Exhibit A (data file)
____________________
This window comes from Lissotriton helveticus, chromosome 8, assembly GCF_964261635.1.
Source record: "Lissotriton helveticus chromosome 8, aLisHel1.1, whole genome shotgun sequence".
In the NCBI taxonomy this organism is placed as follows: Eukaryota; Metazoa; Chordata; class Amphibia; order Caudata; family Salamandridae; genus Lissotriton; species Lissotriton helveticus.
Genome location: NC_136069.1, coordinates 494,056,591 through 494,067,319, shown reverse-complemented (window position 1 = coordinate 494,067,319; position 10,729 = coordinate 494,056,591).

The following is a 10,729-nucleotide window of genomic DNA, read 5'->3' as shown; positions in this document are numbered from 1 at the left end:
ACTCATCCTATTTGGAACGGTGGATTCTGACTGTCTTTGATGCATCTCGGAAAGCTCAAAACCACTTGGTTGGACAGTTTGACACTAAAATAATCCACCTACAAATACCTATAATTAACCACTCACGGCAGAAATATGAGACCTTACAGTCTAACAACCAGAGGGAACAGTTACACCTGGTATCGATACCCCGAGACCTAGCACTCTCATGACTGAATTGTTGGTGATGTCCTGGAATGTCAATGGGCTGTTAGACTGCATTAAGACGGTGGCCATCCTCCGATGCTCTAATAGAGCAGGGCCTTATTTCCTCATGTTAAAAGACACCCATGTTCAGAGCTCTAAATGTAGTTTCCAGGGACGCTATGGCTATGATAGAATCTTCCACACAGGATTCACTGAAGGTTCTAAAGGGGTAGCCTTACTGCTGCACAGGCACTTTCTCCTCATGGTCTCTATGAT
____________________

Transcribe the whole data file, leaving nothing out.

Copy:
This window comes from Lissotriton helveticus, chromosome 8, assembly GCF_964261635.1.
Source record: "Lissotriton helveticus chromosome 8, aLisHel1.1, whole genome shotgun sequence".
In the NCBI taxonomy this organism is placed as follows: Eukaryota; Metazoa; Chordata; class Amphibia; order Caudata; family Salamandridae; genus Lissotriton; species Lissotriton helveticus.
Genome location: NC_136069.1, coordinates 494,056,591 through 494,067,319, shown reverse-complemented (window position 1 = coordinate 494,067,319; position 10,729 = coordinate 494,056,591).

The following is a 10,729-nucleotide window of genomic DNA, read 5'->3' as shown; positions in this document are numbered from 1 at the left end:
ACTCATCCTATTTGGAACGGTGGATTCTGACTGTCTTTGATGCATCTCGGAAAGCTCAAAACCACTTGGTTGGACAGTTTGACACTAAAATAATCCACCTACAAATACCTATAATTAACCACTCACGGCAGAAATATGAGACCTTACAGTCTAACAACCAGAGGGAACAGTTACACCTGGTATCGATACCCCGAGACCTAGCACTCTCATGACTGAATTGTTGGTGATGTCCTGGAATGTCAATGGGCTGTTAGACTGCATTAAGACGGTGGCCATCCTCCGATGCTCTAATAGAGCAGGGCCTTATTTCCTCATGTTAAAAGACACCCATGTTCAGAGCTCTAAATGTAGTTTCCAGGGACGCTATGGCTATGATAGAATCTTCCACACAGGATTCACTGAAGGTTCTAAAGGGGTAGCCTTACTGCTGCACAGGCACTTTCTCCTCATGGTCTCTATGAT